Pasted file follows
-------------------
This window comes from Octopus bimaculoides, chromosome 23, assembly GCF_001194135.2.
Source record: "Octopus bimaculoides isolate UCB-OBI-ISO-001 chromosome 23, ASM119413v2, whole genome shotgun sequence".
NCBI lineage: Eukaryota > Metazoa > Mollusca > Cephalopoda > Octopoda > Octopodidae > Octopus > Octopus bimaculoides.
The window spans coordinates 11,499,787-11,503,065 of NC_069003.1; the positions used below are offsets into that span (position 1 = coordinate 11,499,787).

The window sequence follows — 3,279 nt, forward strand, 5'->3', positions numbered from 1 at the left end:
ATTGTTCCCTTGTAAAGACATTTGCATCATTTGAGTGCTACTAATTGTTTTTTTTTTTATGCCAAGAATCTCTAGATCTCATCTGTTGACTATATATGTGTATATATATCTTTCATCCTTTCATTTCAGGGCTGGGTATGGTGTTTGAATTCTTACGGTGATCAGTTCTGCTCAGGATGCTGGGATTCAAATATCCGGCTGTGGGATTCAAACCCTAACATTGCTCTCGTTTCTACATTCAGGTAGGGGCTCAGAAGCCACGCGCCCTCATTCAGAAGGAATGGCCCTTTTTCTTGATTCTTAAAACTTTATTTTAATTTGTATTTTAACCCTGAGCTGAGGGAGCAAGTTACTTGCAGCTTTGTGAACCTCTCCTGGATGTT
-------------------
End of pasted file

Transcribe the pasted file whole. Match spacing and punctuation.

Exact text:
This window comes from Octopus bimaculoides, chromosome 23, assembly GCF_001194135.2.
Source record: "Octopus bimaculoides isolate UCB-OBI-ISO-001 chromosome 23, ASM119413v2, whole genome shotgun sequence".
NCBI lineage: Eukaryota > Metazoa > Mollusca > Cephalopoda > Octopoda > Octopodidae > Octopus > Octopus bimaculoides.
The window spans coordinates 11,499,787-11,503,065 of NC_069003.1; the positions used below are offsets into that span (position 1 = coordinate 11,499,787).

The window sequence follows — 3,279 nt, forward strand, 5'->3', positions numbered from 1 at the left end:
ATTGTTCCCTTGTAAAGACATTTGCATCATTTGAGTGCTACTAATTGTTTTTTTTTTTATGCCAAGAATCTCTAGATCTCATCTGTTGACTATATATGTGTATATATATCTTTCATCCTTTCATTTCAGGGCTGGGTATGGTGTTTGAATTCTTACGGTGATCAGTTCTGCTCAGGATGCTGGGATTCAAATATCCGGCTGTGGGATTCAAACCCTAACATTGCTCTCGTTTCTACATTCAGGTAGGGGCTCAGAAGCCACGCGCCCTCATTCAGAAGGAATGGCCCTTTTTCTTGATTCTTAAAACTTTATTTTAATTTGTATTTTAACCCTGAGCTGAGGGAGCAAGTTACTTGCAGCTTTGTGAACCTCTCCTGGATGTT